“Family and holidays have always been huge to me. And just being able to sell happiness and create that, with a sustainable crop that when you’re working in it you smell great!” Larry says.
From dream to reality
The original Tuckaway Tree Farm was more than 100 acres, but sections of the farm have been subdivided over the years. The couple bought the middle 30-acre section, which includes a cabin and spacious barn, last year and the right to work planting 3,500 trees. They planted another 5,000 trees this year.
They grow Douglas fir, Canaan fir, concolor fir, Korean-balsam crosses and balsam-Fraser crosses. They also grow white pines and some ornamental trees that they plan on selling to landscapers.
Some of the taller trees left over from the previous owner are nearing maturity and will be ready in 2022, so the plan is to have a small, limited selection of choose-and-cut trees.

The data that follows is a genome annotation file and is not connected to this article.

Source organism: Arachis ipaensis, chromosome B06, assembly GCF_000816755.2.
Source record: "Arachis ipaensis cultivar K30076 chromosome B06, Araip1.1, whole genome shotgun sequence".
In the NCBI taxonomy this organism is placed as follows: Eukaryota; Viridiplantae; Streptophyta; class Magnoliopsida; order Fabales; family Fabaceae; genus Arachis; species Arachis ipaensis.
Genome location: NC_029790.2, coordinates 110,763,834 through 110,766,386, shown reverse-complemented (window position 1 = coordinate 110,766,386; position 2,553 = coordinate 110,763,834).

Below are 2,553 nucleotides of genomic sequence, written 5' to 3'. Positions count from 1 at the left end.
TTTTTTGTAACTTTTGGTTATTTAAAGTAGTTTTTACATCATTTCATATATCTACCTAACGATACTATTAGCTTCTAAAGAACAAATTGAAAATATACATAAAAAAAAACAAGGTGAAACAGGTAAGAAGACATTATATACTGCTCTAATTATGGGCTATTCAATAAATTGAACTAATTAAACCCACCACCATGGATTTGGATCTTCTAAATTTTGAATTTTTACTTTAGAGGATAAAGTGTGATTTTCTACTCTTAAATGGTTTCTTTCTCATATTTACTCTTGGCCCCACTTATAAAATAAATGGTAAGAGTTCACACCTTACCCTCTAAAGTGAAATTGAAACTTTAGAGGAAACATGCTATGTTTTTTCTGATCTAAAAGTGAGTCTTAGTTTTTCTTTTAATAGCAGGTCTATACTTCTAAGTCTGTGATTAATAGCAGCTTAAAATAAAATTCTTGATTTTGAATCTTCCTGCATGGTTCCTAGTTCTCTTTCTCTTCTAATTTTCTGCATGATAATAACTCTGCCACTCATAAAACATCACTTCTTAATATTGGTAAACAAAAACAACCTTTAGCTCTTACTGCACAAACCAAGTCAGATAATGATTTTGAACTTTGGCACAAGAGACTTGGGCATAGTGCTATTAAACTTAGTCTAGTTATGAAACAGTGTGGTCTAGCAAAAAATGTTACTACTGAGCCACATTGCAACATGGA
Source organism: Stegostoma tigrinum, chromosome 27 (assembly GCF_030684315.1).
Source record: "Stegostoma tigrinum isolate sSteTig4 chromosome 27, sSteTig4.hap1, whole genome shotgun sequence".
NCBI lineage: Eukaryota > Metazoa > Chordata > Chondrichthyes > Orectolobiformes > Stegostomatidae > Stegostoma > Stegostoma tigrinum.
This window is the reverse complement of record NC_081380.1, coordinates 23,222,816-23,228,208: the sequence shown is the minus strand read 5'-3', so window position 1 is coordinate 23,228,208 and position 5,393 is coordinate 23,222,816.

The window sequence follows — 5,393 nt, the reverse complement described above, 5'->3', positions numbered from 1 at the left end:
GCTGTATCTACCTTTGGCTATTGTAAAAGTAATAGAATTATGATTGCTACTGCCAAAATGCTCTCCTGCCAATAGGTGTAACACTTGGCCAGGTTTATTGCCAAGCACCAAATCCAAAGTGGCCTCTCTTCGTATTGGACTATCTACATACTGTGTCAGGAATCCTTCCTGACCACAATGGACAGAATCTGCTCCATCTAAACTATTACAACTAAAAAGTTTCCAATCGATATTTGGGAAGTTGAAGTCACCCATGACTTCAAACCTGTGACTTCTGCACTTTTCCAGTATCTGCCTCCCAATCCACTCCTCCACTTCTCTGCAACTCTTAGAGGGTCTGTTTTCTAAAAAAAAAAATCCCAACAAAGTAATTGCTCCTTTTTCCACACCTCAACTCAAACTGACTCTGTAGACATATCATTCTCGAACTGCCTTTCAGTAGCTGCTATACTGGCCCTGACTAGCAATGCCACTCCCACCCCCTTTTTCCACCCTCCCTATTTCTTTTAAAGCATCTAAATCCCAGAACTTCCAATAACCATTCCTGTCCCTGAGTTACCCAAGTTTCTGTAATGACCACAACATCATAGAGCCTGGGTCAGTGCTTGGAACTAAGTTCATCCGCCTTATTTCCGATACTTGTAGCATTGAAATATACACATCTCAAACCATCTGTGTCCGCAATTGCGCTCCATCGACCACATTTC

It’s been a steep learning curve for the couple in many ways. For Ashley, learning the ins and outs of pest control has been the biggest adjustment.
“I think that’s a big learning curve for us,” she says. “We border state forest. Because our farm used to be bigger, the neighboring properties have untreated trees, so we have to worry about those trees getting pests and diseases and coming over to ours. So I think that is just a bigger ballgame in terms of learning curve that we had no idea about.
“We also never had jobs before that depended on the weather, so that’s been a learning curve for us. We’re not getting rain. … That’s going to impact us. We have too many trees to water every single tree. We’re obviously working on some irrigation, but there’s some things that are left up to nature, and that’s been a different thing for us.”